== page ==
This week we talk book revisions: “When revising a book, do you tackle all the problems at once or do you work in layers? Which elements of fiction – point of view, eliminating wordiness, character checks – might require a special read?” with Clea Simon, Susanna Calkins, Robert K. Lewis, Jonathan Maberry, Heather Graham, Thomas M. Malafarina, Katia Lief and Pamela Beason.
Pamela Beason lives in the Pacific Northwest, where she writes novels and screenplays and works as a private investigator. When she’s not on the job, she explores the natural world on foot, cross-country skis, by kayak, or in scuba gear. Beason is the author of the Summer Westin eco-mystery series from Berkley Prime Crime (ENDANGERED, BEAR BAIT, UNDERCURRENTS) as well as three novels from WildWing Press: THE ONLY WITNESS, SHAKEN, and CALL OF THE JAGUAR.
Katia Lief ‘s newest thriller THE MONEY KILL, just published by HarperCollins, is the fourth in her acclaimed Karin Schaeffer series. She teaches fiction writing at The New School in Manhattan and lives with her family in Brooklyn.
Susanna Calkins is a historian and academic, currently working at Northwestern University. She’s had a morbid curiosity about murder in seventeenth-century England since grad school, when first doing research for her Ph.D. in history. The ephemera from the archives—tantalizing true accounts of the fantastic and the strange—inspired her historical mysteries, including A Murder at Rosamund’s Gate. Born and raised in Philadelphia, she lives outside Chicago now with her husband and two sons.
A reformed journalist, Clea Simon wrote three nonfiction books before turning to a life of crime (fiction). She is the author of three series, the Theda Krakow mysteries; the Dulcie Schwartz feline mysteries, the most recent of which is True Grey (Severn House); and the Pru Marlowe pet noirs, which continues this month with Parrots Prove Deadly (Poisoned Pen Press). She is currently working on new Prus and Dulcies.
Bay Area resident Robert K. Lewis has been a painter, printmaker, and a produced screenwriter. He is a contributor to Macmillan’s crime fiction fansite, Criminal Element. Lewis is a member of Mystery Writers of America, Sisters in Crime, the International Thriller Writers, and the Crime Writers Association. Untold Damage is his first novel. Visit him online at RobertKLewis.com and at needlecity.wordpress.com.
Jonathan Maberry is a NY Times bestselling author, multiple Bram Stoker Award winner, and freelancer for Marvel Comics. His novels include EXTINCTION MACHINE, FIRE & ASH, PATIENT ZERO and many others. His award-winning teen novel, ROT & RUIN, is now in development for film. He is the editor of V-WARS, an award-winning vampire anthology. Since 1978 he’s sold more than 1200 magazine feature articles, 3000 columns, plays, greeting cards, song lyrics, and poetry.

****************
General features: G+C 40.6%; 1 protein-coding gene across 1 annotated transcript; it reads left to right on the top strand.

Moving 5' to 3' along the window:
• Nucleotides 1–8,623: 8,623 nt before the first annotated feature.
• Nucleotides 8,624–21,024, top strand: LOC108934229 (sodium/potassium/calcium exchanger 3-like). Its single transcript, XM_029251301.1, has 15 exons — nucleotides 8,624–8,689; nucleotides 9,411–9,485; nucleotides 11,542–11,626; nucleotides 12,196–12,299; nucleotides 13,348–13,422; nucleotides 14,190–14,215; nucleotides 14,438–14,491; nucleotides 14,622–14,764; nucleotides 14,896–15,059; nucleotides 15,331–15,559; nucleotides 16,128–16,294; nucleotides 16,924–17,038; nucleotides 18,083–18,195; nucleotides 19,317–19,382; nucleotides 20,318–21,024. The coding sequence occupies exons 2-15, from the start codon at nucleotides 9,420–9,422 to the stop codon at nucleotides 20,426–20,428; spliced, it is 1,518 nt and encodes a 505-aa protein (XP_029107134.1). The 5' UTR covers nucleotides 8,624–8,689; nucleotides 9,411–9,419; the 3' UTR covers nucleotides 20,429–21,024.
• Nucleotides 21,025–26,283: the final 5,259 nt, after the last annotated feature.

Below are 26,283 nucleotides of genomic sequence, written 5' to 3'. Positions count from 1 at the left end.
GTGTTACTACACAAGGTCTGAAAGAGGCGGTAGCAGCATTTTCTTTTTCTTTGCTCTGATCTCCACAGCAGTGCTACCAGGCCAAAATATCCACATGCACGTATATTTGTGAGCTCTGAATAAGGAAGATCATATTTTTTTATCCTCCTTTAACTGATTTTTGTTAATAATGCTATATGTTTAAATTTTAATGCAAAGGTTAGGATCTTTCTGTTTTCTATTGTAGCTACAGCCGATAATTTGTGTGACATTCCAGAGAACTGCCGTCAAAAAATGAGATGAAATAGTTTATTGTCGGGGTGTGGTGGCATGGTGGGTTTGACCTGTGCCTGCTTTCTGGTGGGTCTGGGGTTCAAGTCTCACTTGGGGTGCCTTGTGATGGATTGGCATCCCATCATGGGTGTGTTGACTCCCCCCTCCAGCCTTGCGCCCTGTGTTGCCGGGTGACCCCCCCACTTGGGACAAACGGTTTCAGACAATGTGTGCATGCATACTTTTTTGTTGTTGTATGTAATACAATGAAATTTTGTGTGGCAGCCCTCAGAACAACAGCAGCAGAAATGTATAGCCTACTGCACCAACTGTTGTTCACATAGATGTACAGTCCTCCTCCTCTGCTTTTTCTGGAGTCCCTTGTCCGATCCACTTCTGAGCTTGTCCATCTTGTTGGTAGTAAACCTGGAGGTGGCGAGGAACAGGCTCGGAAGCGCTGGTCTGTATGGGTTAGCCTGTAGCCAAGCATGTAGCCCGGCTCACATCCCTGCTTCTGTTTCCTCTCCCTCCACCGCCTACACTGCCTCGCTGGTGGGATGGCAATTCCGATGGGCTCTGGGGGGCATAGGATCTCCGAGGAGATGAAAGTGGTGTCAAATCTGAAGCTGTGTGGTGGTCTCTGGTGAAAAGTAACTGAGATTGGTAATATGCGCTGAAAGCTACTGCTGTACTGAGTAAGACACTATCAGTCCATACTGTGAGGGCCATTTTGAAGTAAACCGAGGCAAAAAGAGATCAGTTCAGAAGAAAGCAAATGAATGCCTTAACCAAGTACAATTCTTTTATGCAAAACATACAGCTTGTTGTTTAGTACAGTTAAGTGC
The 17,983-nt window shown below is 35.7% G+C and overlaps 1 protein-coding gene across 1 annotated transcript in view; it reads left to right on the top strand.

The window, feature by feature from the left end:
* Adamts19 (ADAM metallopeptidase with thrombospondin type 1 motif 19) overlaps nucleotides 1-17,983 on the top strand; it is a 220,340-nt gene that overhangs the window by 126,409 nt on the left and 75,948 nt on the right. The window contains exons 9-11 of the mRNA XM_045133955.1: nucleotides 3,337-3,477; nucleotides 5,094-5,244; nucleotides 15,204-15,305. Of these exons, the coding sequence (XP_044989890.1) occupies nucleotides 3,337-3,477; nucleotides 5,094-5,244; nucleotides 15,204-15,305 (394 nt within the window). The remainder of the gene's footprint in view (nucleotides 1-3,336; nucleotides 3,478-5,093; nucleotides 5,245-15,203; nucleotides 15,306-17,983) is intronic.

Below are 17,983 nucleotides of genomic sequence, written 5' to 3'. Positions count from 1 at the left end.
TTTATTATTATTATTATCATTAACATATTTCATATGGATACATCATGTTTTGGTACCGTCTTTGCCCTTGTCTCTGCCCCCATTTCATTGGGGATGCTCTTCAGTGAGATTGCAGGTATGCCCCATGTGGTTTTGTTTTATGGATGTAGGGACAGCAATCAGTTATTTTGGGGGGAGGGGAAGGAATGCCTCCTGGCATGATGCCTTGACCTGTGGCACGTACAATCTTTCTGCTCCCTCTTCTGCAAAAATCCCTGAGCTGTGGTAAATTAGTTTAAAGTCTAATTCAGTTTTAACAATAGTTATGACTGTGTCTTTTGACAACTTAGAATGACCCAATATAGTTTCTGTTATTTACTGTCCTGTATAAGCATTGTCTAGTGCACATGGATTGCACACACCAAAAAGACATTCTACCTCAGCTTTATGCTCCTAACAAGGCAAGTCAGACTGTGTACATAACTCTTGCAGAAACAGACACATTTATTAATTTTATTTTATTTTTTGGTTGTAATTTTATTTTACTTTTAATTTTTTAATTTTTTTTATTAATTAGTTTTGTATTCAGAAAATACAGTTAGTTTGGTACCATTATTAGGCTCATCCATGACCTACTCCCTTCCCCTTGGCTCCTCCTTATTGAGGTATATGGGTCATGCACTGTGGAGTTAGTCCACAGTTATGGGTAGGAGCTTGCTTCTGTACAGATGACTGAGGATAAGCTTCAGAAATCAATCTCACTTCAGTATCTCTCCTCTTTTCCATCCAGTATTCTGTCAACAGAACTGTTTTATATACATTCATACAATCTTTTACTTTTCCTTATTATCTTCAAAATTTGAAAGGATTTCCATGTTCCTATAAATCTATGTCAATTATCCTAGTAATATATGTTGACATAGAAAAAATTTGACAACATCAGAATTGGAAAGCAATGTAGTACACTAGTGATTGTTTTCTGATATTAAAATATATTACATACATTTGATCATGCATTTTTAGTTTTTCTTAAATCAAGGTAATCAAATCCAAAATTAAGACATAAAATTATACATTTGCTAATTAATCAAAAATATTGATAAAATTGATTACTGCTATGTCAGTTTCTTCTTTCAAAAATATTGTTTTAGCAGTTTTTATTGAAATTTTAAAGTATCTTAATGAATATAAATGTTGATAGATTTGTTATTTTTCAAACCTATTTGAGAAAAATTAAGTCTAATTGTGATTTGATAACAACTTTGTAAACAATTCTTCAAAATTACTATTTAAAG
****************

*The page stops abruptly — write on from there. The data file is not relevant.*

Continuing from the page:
Heather Graham is the NEW YORK TIMES and USA TODAY bestselling author of over a hundred novels including suspense, paranormal, historical, and mainstream Christmas fare. She lives in Miami, Florida, her home, and an easy shot down to the Keys where she can indulge in her passion for diving. Travel, research, and ballroom dancing also help keep her sane; she is the mother of five, and also resides with two dogs, a cat, and an albino skunk. She is CEO of Slush Pile Productions, a recording company and production house for various charity events.
Thomas M. Malafarina is an author of horror fiction from Berks County, Pennsylvania. He has published four horror novels 99 SOULS, BURN PHONE, EYE CONTACT and FALLEN STONES as well as for collections of horror short stories; 13 NASTY ENDINGS , GALLLERY OF HORROR, MALAFARINA MALEFICARUM Vol. 1, MALAFARINA MALEFICARUM Vol. 2 and most recently GHOST SHADOWS. He has also published a book of often strange single panel cartoons called YES I SMELLED IT TOO; CARTOONS FOR THE SLIGHTLY OFF CENTER.
Interested in becoming a member of the International Thriller Writers? ITW offers Active and Associate memberships.
Latest posts by ITW (see all)
- May 22 – 28: “How accurate must thrillers be to stay plausible?” - May 21, 2017
- May 16 – 22: “Is it advertising?” - May 14, 2017
- May 8 – 15: “Which recent event would you love to include in your next novel and why?” - May 7, 2017